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dc.contributor.authorStanley, Christina R.*
dc.contributor.authorMettke-Hofmann, Claudia*
dc.contributor.authorHager, Reinmar*
dc.contributor.authorShultz, Susanne*
dc.date.accessioned2017-06-07T13:19:26Z
dc.date.available2017-06-07T13:19:26Z
dc.date.issued23/06/2017
dc.identifier.citationStanley, C. R., Mettke-Hofmann, C., Hager, R., & Shultz, S. (2018). Social stability in semiferal ponies: networks show interannual stability alongside seasonal flexibility. Animal Behaviour, 136, 175-184. https://doi.org/10.1016/j.anbehav.2017.04.013
dc.identifier.issn0003-3472
dc.identifier.doi10.1016/j.anbehav.2017.04.013
dc.identifier.urihttp://hdl.handle.net/10034/620525
dc.description.abstractLong-term relationships that underlie many stable mammalian groups often occur between philopatric kin. Although stable groups of nonrelatives appear to be less common, there is increasing evidence that social bonds between nonkin may confer sufficient intrinsic fitness benefits for these groups to persist. Here we evaluate whether social stability occurs in a bisexually dispersing species where social bonds have been shown to have reproductive benefits: the feral horse, Equus caballus. First, we quantified female social stability by applying a three-level framework to a 3-year data set of associations in semiferal ponies; this tested for stability at the individual, dyadic and subpopulation levels. Despite the relative weakness of these female bonds, we found significant social stability across all levels, as shown by stable association preferences, social networks and individual network positions. Second, we investigated how seasonality impacts on social bond strength and grouping patterns. We found seasonal fluctuations in female gregariousness, with a peak during the mating season. We therefore propose that significant social stability in female horses is coupled with a degree of flexibility that allows for effects of ecological fluctuations. Although social network analysis is widely used in behavioural ecological research, this is one of only a handful of studies to assess the temporal dynamics of networks over a significant timescale. Temporal stability in female relationships suggests that equid social structures are multifaceted: although bonds between stallions and mares are clearly strong, long-term relationships between mares underpin the social network structure. We suggest this framework could be used to assess social stability in other group-living species in order to improve our understanding of the nature of social bonds.
dc.language.isoenen
dc.publisherElsevier
dc.rights.urihttp://creativecommons.org/licenses/by-nc-nd/4.0/en
dc.subjectAnimal behaviouren
dc.subjectSocial network analysisen
dc.titleSocial stability in semiferal ponies: networks show interannual stability alongside seasonal flexibilityen
dc.typeArticleen
dc.contributor.departmentUniversity of Chester; University of Manchester; Liverpool John Moores University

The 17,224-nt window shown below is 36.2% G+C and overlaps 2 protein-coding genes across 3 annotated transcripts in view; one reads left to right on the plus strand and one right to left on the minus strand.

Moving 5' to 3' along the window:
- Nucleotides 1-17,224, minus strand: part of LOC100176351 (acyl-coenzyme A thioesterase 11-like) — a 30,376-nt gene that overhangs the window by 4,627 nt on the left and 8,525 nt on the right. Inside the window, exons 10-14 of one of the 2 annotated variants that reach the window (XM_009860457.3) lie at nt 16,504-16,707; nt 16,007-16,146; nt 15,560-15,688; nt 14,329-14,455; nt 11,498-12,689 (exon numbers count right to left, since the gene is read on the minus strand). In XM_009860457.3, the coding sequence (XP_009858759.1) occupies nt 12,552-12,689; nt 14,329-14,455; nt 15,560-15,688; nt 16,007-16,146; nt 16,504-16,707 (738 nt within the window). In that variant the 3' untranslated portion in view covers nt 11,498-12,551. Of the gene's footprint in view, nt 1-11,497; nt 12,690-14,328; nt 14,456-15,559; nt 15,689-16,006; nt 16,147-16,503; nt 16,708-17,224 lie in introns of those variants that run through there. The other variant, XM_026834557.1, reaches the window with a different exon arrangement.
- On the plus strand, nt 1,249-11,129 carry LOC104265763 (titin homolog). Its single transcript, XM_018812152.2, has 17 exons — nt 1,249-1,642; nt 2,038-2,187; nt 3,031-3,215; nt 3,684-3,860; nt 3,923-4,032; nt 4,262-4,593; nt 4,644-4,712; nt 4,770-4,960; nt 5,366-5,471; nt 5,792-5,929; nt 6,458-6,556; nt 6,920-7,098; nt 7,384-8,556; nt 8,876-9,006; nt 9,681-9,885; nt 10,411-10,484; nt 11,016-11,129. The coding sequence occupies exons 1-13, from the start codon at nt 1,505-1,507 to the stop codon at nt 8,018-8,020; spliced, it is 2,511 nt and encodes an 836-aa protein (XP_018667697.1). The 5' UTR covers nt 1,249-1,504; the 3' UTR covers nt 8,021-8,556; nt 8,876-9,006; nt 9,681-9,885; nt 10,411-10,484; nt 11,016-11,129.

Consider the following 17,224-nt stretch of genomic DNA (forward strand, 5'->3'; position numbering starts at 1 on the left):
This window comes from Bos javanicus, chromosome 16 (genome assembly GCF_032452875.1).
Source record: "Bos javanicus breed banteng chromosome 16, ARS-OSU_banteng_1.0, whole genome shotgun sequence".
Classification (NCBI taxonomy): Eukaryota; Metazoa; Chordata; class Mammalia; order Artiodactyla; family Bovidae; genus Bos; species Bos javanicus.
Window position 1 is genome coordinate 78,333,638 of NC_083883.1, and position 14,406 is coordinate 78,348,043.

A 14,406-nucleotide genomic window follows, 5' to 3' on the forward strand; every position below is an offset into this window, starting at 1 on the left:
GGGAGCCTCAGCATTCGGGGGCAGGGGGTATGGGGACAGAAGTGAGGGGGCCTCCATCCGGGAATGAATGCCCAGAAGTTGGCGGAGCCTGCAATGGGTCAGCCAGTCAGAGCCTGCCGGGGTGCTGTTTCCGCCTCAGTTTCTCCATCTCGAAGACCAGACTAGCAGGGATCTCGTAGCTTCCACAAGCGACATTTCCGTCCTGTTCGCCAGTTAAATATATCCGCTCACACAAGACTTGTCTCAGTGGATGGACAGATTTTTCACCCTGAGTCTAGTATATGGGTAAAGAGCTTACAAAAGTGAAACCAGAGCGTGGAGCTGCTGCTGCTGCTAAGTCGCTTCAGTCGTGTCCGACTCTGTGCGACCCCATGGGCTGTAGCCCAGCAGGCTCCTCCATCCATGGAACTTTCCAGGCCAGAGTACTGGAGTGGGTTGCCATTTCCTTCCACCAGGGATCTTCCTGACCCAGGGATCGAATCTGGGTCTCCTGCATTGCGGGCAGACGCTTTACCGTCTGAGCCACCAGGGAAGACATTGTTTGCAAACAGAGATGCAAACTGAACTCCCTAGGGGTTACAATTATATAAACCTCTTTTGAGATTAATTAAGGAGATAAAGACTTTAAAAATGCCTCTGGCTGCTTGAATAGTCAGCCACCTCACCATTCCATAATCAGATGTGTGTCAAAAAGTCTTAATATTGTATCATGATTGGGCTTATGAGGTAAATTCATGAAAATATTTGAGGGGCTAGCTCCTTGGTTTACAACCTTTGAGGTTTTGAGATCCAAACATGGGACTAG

dc.identifier.journalAnimal Behaviouren
dc.date.accepted2017-04-10
or.grant.openaccessYesen
rioxxterms.funderUnfundeden
rioxxterms.identifier.projectUnfundeden
rioxxterms.versionAMen
rioxxterms.licenseref.startdate2019-06-23
refterms.dateFCD2019-07-17T08:47:18Z
refterms.versionFCDAM
html.description.abstractLong-term relationships that underlie many stable mammalian groups often occur between philopatric kin. Although stable groups of nonrelatives appear to be less common, there is increasing evidence that social bonds between nonkin may confer sufficient intrinsic fitness benefits for these groups to persist. Here we evaluate whether social stability occurs in a bisexually dispersing species where social bonds have been shown to have reproductive benefits: the feral horse, Equus caballus. First, we quantified female social stability by applying a three-level framework to a 3-year data set of associations in semiferal ponies; this tested for stability at the individual, dyadic and subpopulation levels. Despite the relative weakness of these female bonds, we found significant social stability across all levels, as shown by stable association preferences, social networks and individual network positions. Second, we investigated how seasonality impacts on social bond strength and grouping patterns. We found seasonal fluctuations in female gregariousness, with a peak during the mating season. We therefore propose that significant social stability in female horses is coupled with a degree of flexibility that allows for effects of ecological fluctuations. Although social network analysis is widely used in behavioural ecological research, this is one of only a handful of studies to assess the temporal dynamics of networks over a significant timescale. Temporal stability in female relationships suggests that equid social structures are multifaceted: although bonds between stallions and mares are clearly strong, long-term relationships between mares underpin the social network structure. We suggest this framework could be used to assess social stability in other group-living species in order to improve our understanding of the nature of social bonds.


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